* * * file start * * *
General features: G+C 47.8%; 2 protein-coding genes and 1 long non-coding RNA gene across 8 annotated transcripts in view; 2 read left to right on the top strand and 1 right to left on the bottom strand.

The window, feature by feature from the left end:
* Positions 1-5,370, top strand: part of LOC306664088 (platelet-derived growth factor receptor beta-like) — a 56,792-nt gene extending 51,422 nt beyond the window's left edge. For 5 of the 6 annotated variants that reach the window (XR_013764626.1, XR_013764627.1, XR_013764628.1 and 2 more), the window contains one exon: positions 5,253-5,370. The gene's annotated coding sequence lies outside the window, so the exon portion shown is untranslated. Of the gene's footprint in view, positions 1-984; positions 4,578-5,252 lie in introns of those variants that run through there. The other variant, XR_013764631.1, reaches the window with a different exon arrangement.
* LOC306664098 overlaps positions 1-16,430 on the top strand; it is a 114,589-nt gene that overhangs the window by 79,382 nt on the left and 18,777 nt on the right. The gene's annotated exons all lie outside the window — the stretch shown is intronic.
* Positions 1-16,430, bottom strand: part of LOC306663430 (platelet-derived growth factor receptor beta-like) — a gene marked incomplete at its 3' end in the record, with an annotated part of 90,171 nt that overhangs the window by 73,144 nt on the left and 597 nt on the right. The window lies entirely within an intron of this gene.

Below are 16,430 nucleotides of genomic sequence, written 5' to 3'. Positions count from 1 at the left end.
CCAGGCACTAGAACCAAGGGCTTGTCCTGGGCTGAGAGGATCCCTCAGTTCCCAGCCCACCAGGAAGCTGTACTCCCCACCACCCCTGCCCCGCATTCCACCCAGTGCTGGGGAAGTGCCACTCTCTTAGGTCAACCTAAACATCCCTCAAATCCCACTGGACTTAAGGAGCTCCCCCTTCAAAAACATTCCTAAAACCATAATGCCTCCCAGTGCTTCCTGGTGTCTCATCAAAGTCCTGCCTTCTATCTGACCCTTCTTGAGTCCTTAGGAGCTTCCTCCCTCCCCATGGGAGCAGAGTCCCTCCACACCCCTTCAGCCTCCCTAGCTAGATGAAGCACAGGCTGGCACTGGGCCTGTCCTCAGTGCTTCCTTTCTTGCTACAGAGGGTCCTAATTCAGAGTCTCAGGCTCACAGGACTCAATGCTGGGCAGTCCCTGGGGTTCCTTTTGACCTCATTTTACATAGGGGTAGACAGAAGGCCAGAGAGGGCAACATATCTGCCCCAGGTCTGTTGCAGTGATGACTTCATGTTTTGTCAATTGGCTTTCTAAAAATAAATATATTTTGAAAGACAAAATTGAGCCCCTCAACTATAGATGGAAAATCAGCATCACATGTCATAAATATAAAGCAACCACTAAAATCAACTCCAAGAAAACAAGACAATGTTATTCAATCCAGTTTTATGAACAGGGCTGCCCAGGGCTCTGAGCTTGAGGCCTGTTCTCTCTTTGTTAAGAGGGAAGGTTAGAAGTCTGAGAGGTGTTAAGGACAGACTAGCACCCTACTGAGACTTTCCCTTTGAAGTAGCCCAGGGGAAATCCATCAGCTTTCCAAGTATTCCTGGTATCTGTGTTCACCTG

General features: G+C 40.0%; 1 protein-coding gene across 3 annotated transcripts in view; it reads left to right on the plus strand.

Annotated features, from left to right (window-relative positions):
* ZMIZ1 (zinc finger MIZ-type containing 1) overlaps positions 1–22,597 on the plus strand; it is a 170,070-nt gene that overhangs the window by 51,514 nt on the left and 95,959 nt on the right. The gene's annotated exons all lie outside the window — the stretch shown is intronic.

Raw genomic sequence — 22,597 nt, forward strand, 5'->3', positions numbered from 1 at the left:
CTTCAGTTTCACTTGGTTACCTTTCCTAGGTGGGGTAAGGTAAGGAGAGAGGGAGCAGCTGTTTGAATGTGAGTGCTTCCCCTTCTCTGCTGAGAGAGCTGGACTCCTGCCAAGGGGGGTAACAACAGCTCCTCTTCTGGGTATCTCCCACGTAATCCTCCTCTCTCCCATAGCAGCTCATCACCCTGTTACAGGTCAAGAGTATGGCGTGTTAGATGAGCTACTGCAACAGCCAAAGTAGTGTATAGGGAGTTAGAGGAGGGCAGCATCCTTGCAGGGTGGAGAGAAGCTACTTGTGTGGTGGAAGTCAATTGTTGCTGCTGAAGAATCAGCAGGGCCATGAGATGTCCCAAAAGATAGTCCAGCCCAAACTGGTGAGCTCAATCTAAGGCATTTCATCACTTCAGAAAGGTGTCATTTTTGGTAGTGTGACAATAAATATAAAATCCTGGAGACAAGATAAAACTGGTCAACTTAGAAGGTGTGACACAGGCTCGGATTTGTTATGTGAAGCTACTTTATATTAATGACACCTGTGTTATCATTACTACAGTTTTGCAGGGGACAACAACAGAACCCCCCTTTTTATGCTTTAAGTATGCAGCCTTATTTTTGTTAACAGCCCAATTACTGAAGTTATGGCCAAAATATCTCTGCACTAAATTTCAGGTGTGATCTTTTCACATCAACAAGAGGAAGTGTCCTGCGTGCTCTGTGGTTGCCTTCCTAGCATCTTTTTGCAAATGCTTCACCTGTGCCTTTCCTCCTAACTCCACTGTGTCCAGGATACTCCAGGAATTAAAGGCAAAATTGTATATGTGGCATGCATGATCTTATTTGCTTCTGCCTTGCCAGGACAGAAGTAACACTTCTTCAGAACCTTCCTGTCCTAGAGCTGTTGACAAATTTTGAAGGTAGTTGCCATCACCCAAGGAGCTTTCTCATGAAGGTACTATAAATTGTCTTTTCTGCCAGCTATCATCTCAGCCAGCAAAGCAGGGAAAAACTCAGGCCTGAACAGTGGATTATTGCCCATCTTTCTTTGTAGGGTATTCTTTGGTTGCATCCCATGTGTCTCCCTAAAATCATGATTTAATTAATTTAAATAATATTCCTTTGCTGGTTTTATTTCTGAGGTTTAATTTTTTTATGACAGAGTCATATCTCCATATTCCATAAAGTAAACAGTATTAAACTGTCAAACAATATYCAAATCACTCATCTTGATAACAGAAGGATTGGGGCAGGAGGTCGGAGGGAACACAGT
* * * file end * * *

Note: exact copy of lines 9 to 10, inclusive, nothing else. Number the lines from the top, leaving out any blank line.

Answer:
Annotated features, from left to right (window-relative positions):
* ZMIZ1 (zinc finger MIZ-type containing 1) overlaps positions 1–22,597 on the plus strand; it is a 170,070-nt gene that overhangs the window by 51,514 nt on the left and 95,959 nt on the right. The gene's annotated exons all lie outside the window — the stretch shown is intronic.